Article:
Some believe that a multi-polar world will result in more obscure alignment of states. What do you think of this?

In some sense, this is true. The obscurity is not a product of an inability to discern alignment as much as it derives from the reality that alignments can become more fluid and short lived. The fluidity of Pakistan provides a hint of what may become more common. There is a state that is embedded within regional hegemonic contests—between Iran and India, and then deeply embedded within the higher stake contests for hegemonic territory between the United States and China (and sometimes Russia). At the same time, the state is itself a fragile amalgamation of ethnicities united perhaps to some extent only by their distaste for alternative political arrangements in a world bounded by Afghanistan, Iran and India. 

Yet obscurity also suggests opportunity for regional powers—India, Iran, Brazil, and Turkey, for example. There is a precedent during the last period relatively stable period of contested or shred hegemony (1945-1989) during which so-called non-aligned states were able to play a politics of obscurity to their advantage. The problem, of course, is that it is not possible to re-create this in the modern era. The cause is globalization, and the obstruction is the rise of non-state based power that makes analysis grounded only in the state now less useful.

This last point requires emphasis. Important, and often overlooked, is the reality that multi-polarity will also make possible (and obscure) the alignment of the great non-state actor powers. These include not just private enterprises, but also religions and civil society organs. All of these actors now have the power to mobilize popular sentiment in ways that can challenge state control over their populations. In a world in which territory is important but not essential to the constitution of power (and the will to assert it) these non-state actors will also begin to play a more decisive role—one recognized by states across that globe that have been seeking to manage or control their actions within their territories. In any case, one should never underestimate the power of these non-state collectives to play important roles in the balancing of interests and actions among hegemons.

If we believe in multi-polar world for future, which power components will affect world polarization? Basically which counties or organizations will form those poles?

My answer to the last question suggests the answer to this one: globalization will change the power components of any future re-polarization of global politics. It is impossible to turn back the clock and re-institute the world before globalization. At least it is impossible without causing major shocks to the living standards of substantial portions of individuals. That alone should make political leaders (who wish to preserve their power) cautious about inflaming their populations along reactionary lines. However, globalization is not a unified concept and it is quite malleable within the logic of its own organization. The realities of open borders to goods, capital and investment (however they may be used as weapons of conflict among states from time to time), suggests that the emerging multi-polar global order will operate under conditions of substantial fracture, where no state nor large enterprise or religious organization will be entirely dominated by any other apex global stakeholder. States will remain central actors but state power hierarchies will operate in a context of global production chains in which none will have full control of the wealth production overseen by apex enterprises whose center of operations can be diffused globally. Global social organizations will remain potent especially as agents for the construction of societal, cultural and political narratives that can uphold or undermine the legitimacy of other actors. And it is likely that the model of regulation—either by states or enterprises—will shift from law and regulation, to management grounded in data, assessment reward and punishment. For that, China’s social credit project may well be a harbinger of things to come in the public and private sector.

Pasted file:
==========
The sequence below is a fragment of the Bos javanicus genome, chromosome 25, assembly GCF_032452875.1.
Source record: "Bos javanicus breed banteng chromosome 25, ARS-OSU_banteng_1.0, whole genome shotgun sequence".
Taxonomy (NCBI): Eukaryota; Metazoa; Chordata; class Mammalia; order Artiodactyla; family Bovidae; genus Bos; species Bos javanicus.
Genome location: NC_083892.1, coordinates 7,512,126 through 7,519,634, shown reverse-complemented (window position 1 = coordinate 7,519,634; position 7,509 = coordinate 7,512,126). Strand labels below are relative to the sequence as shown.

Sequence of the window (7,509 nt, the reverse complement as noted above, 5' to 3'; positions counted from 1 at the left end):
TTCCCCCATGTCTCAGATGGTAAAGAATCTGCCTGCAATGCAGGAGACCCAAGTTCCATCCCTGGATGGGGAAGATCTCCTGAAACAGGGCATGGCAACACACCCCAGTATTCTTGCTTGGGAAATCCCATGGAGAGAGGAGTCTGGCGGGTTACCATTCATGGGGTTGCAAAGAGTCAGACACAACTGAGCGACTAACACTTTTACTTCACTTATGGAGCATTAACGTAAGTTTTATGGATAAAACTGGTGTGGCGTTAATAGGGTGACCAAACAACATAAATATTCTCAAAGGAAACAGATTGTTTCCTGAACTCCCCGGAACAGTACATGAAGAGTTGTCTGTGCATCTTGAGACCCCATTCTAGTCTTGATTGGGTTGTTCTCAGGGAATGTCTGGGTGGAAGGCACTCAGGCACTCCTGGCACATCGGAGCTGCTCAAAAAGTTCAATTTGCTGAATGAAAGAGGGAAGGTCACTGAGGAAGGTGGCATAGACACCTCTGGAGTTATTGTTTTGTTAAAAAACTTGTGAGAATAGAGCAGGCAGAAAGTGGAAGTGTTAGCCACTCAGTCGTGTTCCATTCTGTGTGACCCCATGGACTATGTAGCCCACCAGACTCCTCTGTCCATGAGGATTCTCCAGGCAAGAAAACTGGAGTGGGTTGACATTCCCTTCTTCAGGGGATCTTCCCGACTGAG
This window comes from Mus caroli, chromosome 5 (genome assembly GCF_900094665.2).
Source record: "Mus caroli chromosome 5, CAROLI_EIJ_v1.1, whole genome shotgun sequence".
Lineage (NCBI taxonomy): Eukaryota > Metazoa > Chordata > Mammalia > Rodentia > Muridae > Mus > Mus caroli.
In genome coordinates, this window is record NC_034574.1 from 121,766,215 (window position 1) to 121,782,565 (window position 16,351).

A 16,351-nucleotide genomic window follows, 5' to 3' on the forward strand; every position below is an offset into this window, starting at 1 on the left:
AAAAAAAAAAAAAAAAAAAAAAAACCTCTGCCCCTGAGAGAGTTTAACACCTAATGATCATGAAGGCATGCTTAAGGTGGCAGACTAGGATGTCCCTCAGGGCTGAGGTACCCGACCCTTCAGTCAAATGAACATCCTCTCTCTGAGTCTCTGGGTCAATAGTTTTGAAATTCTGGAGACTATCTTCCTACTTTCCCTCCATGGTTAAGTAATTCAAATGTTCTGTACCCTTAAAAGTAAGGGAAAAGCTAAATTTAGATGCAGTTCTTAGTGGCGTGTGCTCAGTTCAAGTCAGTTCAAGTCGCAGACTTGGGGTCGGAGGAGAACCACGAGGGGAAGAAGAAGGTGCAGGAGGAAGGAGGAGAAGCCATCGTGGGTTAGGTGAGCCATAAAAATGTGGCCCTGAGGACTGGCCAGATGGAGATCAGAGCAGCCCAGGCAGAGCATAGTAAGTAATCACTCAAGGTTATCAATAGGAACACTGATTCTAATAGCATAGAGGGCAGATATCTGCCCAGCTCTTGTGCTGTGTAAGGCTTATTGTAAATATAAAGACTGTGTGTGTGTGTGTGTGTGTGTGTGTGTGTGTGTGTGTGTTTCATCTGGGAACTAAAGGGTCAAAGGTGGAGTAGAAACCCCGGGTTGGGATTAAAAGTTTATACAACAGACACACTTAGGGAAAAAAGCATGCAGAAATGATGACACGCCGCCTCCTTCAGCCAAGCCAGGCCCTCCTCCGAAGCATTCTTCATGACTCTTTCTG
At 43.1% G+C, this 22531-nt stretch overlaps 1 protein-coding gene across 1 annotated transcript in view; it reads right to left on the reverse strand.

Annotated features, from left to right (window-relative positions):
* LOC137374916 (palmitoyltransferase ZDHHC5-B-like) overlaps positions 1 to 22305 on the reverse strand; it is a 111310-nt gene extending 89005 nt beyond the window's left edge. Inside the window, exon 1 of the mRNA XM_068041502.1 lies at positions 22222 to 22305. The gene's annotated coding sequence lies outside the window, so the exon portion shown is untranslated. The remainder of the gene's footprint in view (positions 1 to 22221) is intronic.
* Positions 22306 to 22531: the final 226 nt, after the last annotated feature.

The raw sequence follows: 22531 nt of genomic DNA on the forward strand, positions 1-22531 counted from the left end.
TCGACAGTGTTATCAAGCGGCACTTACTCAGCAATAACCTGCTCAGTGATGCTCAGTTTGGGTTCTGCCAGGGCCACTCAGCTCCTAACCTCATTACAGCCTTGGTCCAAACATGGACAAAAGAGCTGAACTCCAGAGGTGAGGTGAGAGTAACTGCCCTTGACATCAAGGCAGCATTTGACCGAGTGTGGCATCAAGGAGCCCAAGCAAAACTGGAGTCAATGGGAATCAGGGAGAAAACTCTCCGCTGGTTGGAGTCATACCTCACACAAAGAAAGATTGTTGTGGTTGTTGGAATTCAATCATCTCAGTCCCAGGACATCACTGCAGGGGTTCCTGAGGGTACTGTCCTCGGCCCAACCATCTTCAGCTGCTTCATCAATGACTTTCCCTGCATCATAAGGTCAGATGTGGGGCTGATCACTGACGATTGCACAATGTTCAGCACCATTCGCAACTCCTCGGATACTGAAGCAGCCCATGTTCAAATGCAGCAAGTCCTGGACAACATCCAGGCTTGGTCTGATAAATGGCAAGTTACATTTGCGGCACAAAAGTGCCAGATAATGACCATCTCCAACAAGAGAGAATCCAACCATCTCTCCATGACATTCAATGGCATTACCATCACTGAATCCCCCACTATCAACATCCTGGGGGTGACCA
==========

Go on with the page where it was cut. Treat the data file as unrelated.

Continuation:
Larry Catá Backer is a Cuban-American legal scholar and professor of law and international affairs. He holds a professorship at the Penn State University, and is the W. Richard and Mary Eshelman Faculty Scholar Professor of Law and International Affairs, Penn State Law and School of International Affairs, Pennsylvania State University (2001–), Ashgate Publishing Globalization Law & Policy Series editor (2010–), and the executive director of the Washington-based NGO Coalition for Peace and Ethics (2006–). A prominent comparative corporate and international law scholar and a leading researcher in constitutional law, Professor Backer is a member of the American Law Institute and the European Corporate Governance Institute. He has served as a grant peer reviewer for the The Hague Institute for the Internationalisation of Law in the Netherlands, Social Sciences and Humanities Research Council of Canada, and others.

Interview by Payman Yazdani

News Code 127252